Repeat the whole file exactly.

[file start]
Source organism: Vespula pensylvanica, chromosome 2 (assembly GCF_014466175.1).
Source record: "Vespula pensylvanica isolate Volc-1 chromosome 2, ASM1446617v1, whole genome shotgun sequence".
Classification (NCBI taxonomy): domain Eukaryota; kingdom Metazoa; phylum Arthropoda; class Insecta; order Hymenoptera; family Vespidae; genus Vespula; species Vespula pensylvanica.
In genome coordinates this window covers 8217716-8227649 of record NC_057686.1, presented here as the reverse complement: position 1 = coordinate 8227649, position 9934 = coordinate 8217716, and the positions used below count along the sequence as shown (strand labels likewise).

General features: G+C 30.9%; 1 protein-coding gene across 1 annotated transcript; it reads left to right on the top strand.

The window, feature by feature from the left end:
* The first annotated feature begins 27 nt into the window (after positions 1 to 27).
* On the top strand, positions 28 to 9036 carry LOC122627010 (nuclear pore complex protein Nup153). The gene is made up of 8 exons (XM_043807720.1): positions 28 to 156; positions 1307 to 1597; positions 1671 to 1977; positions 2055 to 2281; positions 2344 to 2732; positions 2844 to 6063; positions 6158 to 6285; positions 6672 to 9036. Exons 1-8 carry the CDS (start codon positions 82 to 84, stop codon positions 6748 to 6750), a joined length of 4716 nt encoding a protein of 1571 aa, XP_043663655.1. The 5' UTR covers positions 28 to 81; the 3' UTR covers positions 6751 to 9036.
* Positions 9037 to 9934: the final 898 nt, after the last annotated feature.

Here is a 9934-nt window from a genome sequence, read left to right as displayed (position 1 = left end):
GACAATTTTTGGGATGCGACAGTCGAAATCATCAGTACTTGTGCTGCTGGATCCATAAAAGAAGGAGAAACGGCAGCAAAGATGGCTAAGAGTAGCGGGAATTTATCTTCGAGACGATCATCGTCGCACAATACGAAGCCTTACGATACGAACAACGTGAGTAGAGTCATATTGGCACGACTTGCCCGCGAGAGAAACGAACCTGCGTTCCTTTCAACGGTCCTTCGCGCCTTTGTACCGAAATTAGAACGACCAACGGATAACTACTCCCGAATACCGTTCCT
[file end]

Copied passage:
Source organism: Vespula pensylvanica, chromosome 2 (assembly GCF_014466175.1).
Source record: "Vespula pensylvanica isolate Volc-1 chromosome 2, ASM1446617v1, whole genome shotgun sequence".
Classification (NCBI taxonomy): domain Eukaryota; kingdom Metazoa; phylum Arthropoda; class Insecta; order Hymenoptera; family Vespidae; genus Vespula; species Vespula pensylvanica.
In genome coordinates this window covers 8217716-8227649 of record NC_057686.1, presented here as the reverse complement: position 1 = coordinate 8227649, position 9934 = coordinate 8217716, and the positions used below count along the sequence as shown (strand labels likewise).

General features: G+C 30.9%; 1 protein-coding gene across 1 annotated transcript; it reads left to right on the top strand.

The window, feature by feature from the left end:
* The first annotated feature begins 27 nt into the window (after positions 1 to 27).
* On the top strand, positions 28 to 9036 carry LOC122627010 (nuclear pore complex protein Nup153). The gene is made up of 8 exons (XM_043807720.1): positions 28 to 156; positions 1307 to 1597; positions 1671 to 1977; positions 2055 to 2281; positions 2344 to 2732; positions 2844 to 6063; positions 6158 to 6285; positions 6672 to 9036. Exons 1-8 carry the CDS (start codon positions 82 to 84, stop codon positions 6748 to 6750), a joined length of 4716 nt encoding a protein of 1571 aa, XP_043663655.1. The 5' UTR covers positions 28 to 81; the 3' UTR covers positions 6751 to 9036.
* Positions 9037 to 9934: the final 898 nt, after the last annotated feature.

Here is a 9934-nt window from a genome sequence, read left to right as displayed (position 1 = left end):
GACAATTTTTGGGATGCGACAGTCGAAATCATCAGTACTTGTGCTGCTGGATCCATAAAAGAAGGAGAAACGGCAGCAAAGATGGCTAAGAGTAGCGGGAATTTATCTTCGAGACGATCATCGTCGCACAATACGAAGCCTTACGATACGAACAACGTGAGTAGAGTCATATTGGCACGACTTGCCCGCGAGAGAAACGAACCTGCGTTCCTTTCAACGGTCCTTCGCGCCTTTGTACCGAAATTAGAACGACCAACGGATAACTACTCCCGAATACCGTTCCT